Italian Meringue vs French Buttercream

I have been longing to make a proper layer cake for months now, but I do not have the necessary equipment (cake stand, turn table, offset spatula, regular spatula, serrated knife, cake pan, e), time, or occasion to justify spending hours on a cake… But I did it anyways!! My saving grace, my holy grail, my kween was a round cookie cutter, which saved me from needing a cake pan, serrated knife, or occasion (since mini cakes seemed justifiable to make on a whim?). A quick trip to get an offset spatula, an inverted plate turned turntable, and a cutting board turned cake stand later, I was ready to go.

I initially intended to post only pictures of my finished cakes, since I am not familiar enough with cake making to come up with my own recipes, but since I ended up with two small cakes, I thought I would take the opportunity to compare two lesser-known buttercreams for the flog. The cake world has so much more to offer than the traditional American buttercream, so if you’re interested in exploring the international world of frosting, see my full-fledged rant below. If not, scroll through for some food pics.


Most people know and love the American buttercream, a classic combination of butter and powdered sugar. This buttercream is a home cooking staple mainly because of it’s simplicity; whip softened butter and powdered sugar together until you like the taste, adding some heavy cream to achieve the desired consistency. However, I find that this method produces a butter cream that is WAY TO SWEET to frost an entire cake with, and although the consistency is ideal for filling macarons and frosting the occasional cupcake, I try to avoid it because it makes everything one-dimensionally sweet.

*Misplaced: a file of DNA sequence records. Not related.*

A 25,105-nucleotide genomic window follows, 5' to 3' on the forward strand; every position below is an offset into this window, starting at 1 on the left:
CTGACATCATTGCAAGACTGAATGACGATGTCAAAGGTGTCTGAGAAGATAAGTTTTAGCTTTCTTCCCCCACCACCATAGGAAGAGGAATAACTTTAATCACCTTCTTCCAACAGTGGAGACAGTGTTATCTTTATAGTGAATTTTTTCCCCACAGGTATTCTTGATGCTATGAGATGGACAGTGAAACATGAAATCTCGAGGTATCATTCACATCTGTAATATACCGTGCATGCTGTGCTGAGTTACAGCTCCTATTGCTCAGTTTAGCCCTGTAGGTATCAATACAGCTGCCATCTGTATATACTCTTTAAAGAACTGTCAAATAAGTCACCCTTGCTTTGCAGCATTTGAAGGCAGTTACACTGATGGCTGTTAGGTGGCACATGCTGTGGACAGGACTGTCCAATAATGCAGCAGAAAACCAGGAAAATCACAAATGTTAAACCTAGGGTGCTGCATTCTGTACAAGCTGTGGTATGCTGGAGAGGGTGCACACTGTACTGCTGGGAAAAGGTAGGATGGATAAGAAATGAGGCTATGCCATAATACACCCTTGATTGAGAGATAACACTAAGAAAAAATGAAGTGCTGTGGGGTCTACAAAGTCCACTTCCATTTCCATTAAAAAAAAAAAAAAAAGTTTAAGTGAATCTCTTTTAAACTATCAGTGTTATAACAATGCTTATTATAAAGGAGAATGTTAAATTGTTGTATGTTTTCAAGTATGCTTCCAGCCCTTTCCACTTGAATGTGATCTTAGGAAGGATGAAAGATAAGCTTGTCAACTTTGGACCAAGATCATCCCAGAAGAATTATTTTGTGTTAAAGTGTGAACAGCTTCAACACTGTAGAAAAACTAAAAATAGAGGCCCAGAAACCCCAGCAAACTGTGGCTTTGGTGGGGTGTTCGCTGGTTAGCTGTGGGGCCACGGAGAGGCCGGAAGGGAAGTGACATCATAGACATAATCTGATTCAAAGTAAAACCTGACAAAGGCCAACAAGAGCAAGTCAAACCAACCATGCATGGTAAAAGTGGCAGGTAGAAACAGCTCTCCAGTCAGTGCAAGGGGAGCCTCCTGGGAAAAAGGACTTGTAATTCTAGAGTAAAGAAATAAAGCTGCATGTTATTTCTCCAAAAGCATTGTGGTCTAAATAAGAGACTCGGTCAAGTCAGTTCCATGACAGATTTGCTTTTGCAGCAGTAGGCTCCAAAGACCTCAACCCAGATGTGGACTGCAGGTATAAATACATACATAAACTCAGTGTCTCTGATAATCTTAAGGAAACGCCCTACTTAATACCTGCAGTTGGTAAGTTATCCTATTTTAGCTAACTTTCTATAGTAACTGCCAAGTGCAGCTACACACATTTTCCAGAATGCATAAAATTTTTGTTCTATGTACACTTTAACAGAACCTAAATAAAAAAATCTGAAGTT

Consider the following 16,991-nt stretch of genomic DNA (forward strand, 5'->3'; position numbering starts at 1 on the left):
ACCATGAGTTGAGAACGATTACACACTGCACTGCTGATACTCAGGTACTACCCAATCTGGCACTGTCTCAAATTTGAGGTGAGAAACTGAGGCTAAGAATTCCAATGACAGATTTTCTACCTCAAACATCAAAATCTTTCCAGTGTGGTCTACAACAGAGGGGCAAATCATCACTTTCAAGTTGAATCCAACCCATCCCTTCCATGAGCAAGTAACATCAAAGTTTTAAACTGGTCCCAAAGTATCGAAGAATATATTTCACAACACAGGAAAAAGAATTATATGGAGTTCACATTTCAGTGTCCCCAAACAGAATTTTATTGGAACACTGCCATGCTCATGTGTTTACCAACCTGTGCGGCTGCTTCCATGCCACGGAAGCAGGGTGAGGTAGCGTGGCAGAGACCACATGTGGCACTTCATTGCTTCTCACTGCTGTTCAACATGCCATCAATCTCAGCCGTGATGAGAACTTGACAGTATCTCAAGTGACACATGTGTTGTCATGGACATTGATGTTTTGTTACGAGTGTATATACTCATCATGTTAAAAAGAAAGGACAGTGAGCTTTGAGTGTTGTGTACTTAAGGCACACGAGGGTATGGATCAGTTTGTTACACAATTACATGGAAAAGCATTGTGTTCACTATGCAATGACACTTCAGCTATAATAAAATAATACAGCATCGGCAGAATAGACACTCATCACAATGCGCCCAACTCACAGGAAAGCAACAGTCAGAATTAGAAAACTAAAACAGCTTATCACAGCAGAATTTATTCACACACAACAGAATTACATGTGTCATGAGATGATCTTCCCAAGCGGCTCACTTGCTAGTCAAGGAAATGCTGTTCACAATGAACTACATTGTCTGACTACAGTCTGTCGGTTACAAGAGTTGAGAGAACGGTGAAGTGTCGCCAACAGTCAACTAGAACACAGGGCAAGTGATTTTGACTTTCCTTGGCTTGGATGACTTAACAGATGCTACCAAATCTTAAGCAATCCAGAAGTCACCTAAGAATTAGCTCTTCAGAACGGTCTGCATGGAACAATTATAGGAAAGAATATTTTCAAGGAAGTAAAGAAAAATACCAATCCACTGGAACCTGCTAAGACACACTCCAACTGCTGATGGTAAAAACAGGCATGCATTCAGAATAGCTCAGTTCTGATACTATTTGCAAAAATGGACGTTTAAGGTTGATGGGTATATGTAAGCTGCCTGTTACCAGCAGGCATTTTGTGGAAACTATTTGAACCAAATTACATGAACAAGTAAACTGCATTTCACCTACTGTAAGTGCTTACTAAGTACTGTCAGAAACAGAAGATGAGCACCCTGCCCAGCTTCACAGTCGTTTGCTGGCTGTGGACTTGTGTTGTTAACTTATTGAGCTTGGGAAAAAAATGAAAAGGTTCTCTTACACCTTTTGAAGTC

Enter the Swiss, Italian, and French buttercreams. These three buttercreams involve whipping either egg yolks or whites with granulated sugar, and beating in softened butter. The eggs not only cut the sweetness of the butter cream, but also make the final product more airy and spreadable. Here is more than you will ever need to know about each countries’ buttercream:

Swiss Meringue Buttercream (not used in these cakes):
This buttercream is made by whipping softened butter into a Swiss meringue. Instead of beating granulated sugar into frothy egg whites like a traditional meringue, the egg whites and granulated sugar are heated over a ban marie(double boiler) until the sugar is completely dissolved. The warm egg white mixture is then whipped to stiff peaks and the butter added when the meringue is at room temp. This is the most food safe method of preparing your frosting since heating the egg whites effectively pasteurizes them. Check out this recipe, which lists ingredients in both grams and standard measurements.

Italian Meringue Buttercream:
This method will produce a buttercream remarkably similar to the Swiss Meringue, but does not fully pasteurize the egg whites. However, I prefer it because I am comfortable with Italian Meringues (I also use the Italian method for my macarons). Instead of heating both the egg whites and sugar, the sugar is heated to 240F separately, and the hot sugar syrup is  then streamed into the egg whites while whipping. This sounds daunting, but if you invest $10-15 on a candy thermometer, it yields a glossy and fool proof meringue. I used Yolanda Gampp’s Italian Meringue Buttercream recipe. It worked beautifully, but quick side note: the meringue and butter will curdle at first. Do not add in more butter or stop whisking, eventually it will come together again! I made the mistake of thinking my buttercream needed to chill instead of whisking beyond the curdling stage, and ended up ruining the butter cream.. four times!! Persistence is key.